My 12 Favorite Trade Reading Experiences Of 2012

I write about a lot of trades on this site, about two a week if I’m on my game. But, I actually read a lot more than that. So, this particular list is the 12 books or runs that I enjoyed the most reading or re-reading this year. Most of them have been covered on the site, but others have not. I’ll give the latter a few more words than the former, but hope you enjoy.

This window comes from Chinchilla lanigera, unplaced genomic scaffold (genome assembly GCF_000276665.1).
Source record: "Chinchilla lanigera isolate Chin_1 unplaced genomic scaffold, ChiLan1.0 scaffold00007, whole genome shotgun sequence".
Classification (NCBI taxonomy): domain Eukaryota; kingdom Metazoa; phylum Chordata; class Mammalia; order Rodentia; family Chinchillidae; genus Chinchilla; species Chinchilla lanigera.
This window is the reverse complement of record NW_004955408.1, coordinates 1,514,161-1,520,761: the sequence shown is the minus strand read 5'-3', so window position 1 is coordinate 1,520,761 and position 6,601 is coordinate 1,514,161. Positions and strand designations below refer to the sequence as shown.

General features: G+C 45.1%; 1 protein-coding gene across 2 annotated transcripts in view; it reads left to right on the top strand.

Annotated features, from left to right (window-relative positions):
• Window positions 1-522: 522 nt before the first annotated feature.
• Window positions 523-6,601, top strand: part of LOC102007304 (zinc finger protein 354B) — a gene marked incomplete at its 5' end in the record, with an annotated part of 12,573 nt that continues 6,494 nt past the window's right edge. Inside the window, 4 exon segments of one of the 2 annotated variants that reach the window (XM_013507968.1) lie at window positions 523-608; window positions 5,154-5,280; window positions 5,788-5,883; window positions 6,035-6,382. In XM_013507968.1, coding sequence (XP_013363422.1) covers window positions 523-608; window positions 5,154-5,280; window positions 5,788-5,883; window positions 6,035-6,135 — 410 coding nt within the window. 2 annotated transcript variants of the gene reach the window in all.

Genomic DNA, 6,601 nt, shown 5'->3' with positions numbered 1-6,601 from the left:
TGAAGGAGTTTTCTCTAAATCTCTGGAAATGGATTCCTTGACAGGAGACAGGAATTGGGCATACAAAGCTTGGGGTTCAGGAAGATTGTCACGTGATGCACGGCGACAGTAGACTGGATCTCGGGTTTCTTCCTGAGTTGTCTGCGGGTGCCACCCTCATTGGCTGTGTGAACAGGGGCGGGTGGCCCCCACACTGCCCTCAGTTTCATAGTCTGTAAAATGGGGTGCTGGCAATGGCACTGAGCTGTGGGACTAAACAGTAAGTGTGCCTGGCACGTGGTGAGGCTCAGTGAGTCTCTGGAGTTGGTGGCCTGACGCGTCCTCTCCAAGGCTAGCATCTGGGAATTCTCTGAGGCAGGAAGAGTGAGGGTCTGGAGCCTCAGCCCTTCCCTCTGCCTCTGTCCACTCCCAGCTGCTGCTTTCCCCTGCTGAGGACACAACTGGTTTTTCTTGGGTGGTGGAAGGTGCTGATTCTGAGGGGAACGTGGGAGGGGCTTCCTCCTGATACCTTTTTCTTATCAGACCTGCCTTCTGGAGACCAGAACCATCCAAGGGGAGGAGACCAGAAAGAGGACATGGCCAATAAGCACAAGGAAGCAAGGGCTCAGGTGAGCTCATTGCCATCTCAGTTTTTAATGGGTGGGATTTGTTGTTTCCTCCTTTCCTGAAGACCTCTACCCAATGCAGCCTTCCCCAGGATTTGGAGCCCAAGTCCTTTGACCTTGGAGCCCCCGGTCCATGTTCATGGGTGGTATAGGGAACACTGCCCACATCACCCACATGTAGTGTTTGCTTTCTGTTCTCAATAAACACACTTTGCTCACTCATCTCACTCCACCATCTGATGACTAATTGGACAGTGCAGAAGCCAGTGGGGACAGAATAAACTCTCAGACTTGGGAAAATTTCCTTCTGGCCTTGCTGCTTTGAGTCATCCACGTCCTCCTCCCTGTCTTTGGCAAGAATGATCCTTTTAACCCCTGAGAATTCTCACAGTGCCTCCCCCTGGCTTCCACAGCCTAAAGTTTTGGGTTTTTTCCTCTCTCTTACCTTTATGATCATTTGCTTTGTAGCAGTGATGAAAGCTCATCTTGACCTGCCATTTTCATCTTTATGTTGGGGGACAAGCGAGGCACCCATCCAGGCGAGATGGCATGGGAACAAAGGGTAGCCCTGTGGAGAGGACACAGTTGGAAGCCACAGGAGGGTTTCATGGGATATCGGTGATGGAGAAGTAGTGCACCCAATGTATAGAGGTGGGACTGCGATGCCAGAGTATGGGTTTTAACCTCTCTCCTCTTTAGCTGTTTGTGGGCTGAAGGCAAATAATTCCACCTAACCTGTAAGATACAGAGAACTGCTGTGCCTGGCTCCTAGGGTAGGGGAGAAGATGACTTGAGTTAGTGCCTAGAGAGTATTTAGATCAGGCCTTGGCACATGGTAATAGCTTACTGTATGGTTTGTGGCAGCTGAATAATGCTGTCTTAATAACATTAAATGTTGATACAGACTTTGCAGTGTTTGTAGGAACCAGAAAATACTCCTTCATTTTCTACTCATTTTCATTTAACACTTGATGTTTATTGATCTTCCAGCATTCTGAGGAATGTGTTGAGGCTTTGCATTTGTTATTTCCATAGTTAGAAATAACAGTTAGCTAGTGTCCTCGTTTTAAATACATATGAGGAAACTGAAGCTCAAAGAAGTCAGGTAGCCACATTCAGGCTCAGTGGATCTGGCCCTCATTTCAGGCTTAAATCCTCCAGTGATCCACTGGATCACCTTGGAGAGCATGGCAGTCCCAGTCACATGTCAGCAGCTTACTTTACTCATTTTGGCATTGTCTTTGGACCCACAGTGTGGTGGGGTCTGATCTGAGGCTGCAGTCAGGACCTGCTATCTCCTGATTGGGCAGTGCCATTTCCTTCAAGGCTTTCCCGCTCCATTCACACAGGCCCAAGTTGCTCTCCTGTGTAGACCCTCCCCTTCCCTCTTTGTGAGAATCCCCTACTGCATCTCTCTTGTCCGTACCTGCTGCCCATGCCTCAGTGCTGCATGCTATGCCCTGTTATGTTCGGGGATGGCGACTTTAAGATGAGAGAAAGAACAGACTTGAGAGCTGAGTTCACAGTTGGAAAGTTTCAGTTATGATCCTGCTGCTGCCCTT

outsiders looking for trouble¬† I read all of Judd Winick’s run of Outsiders this year, but didn’t write about it? Why? Well, it was a pretty big reading project, something that makes it harder for me to write about as a whole. But, I still really enjoyed this reading experience. Winick brings a realness to superhero comics without letting it get too in the way (if that makes sense). I know a lot of people think he forces issues into books, but I think these are the kinds of things that should be talked about and seen. Anyway, this was a fun superhero reading experience that made me remember how fun the DCU was back when this book and Geoff Johns’ Teen Titans launched. Good times. starman-omnibus-vol-3I haven’t written about James Robinson’s Starman because I haven’t finished the last omnibus yet. I haven’t finished it because I kind of don’t want to finish it and I also need quiet time to really sit down and finish it. This series is up there with Preacher and Sandman for me in my list of all time favorites. It lives in my heart and I was elated to discover that I still like it. This is what shared universe superhero comics could and should be. legend of grimjack volume 1I know I just read the first two volumes of Grimjack, but the experience has stayed with me. I love that world and keep thinking of great ways it could be interpreted for different genres. Right now I’m thinking about a Crackdown/Amazing Spider-Man style video game set in Cynosure where you take on jobs or just spend your day drinking in Munden’s Bar. If you dig Hellboy, B.P.R.D. or 100 Bullets, I think you’ll enjoy Grimjack. Frankenstein Agent Of S.H.A.D.E. Volume 1 War of the MonstersI’ve had a lot of different feelings about DC’s New 52. At first I was upset that “my” versions of the characters would only survive in my trade shelves and long boxes. Then I realized that I don’t really read new issues anymore and I still have my collection (and books I’ve never read from that era) to enjoy. I also realized that I’m almost 30 and have better things to worry about. With that behind me, I was able to dive into various trades with a mostly clear head and enjoyed them for the most part. I appreciate how DC was attempting to hit all different kinds of genres and audiences, of course, not all of those attempts were successful. The least successful tries in my opinion, though, were the books that just failed to set up a basic reason why that book existed aside from “to make money.” I still have a pile of them to read and am getting a sense of the new U, which is kind of fun. secret avengers vol 1 mission to marsEven though I read the second arc of Ed Brubaker’s Secret Avengers first and the first second, I had a great time reading this “black ops” take on superheroes. Bru writing Captain America/Steve Rogers is always aces in my book, but throwing in a lot of other street level-esque characters was even cooler. I’ve only read these first two volumes, but was satisfied with Brubaker’s ability to create an enjoyable sci-fi/spy mash-up story that felt well contained while still making me want to read more. the return of king dougReturn of King Doug came out of left field for me. It was gifted to me by a pal and I knew nothing about it, but Greg Erb, Jason Oremland and Wook-Jin Clark reminded me so much of the kinds of stories I love from the 80s, but while also doing all kinds of new, funny things I enjoy. Read this now. bprd hell on earth 2 new world gods And MmonstersI’ve said this before, but one of the things I miss most about not working at Wizard anymore is access to all of the Hellboy and B.P.R.D. comics that came out. I’m super behind, but I did get my hands on some B.P.R.D. trades this year for a little catching up (Hell On Earth: New World and Gods And Monsters). That’s still the best damn comic series around and has been for a while. hulk red hulkI don’t mind playing catch-up on some books. I’ve been super happy re-reading things like World War Hulk and catching up on Hulk, Incredible Hulk and Red Hulk this year. Super fun, popcorn books mixed with well thought out ongoing superhero tales filled with monsters? Yeah, I’m all over that. izombie vol 2 uVAmpireI read the first iZombie trade in 2011, but was delighted to get my hands on the second and third volumes in 2012. I wrote about the second one here and have a post in mind talking about the third. Anyway, this series is the rare mix of intriguing characters, wacky situations, rock solid architecture and mythology I want to study PLUS one of the greatest artists the medium has ever seen. So, so, so good. american vampire volume 1I’m pretty surprised there are two Vertigo books on here. It seemed like for a while I was reading nothing from them. Now iZombie and American Vampire are two of my faves. Then again Chris Roberson and Scott Snyder are two of the best newcomer writers around, so that’s no surprise. In this case, Snyder takes two things that have become old and boring — vampires and American history — and makes them both super interesting and intense. Can’t wait to see where the rest of this series goes.batman knightfall volume 1Batman: Knightfall Volume 1 was pure, nostalgic joy. All of the Batman comics that got me into Batman in one place in one fat volume? Yes, yes and yes. I have the second and third volumes waiting to be read. Maybe next month after knocking off a smattering of random trades I want to check out. lost_dogs_cover_sm_lgI don’t remember exactly why I didn’t write about Jeff Lemire’s Lost Dogs. It’s one of the few books I’ve bought through Comixology for my Kindle Fire. The long and short of it is that this story about a simpleton trying to save his family. It’s raw and rough and hits you in the gut. I don’t know if I liked the experience of reading this story, but it was certainly powerful. I can’t remember if it made me cry or not, but it came close.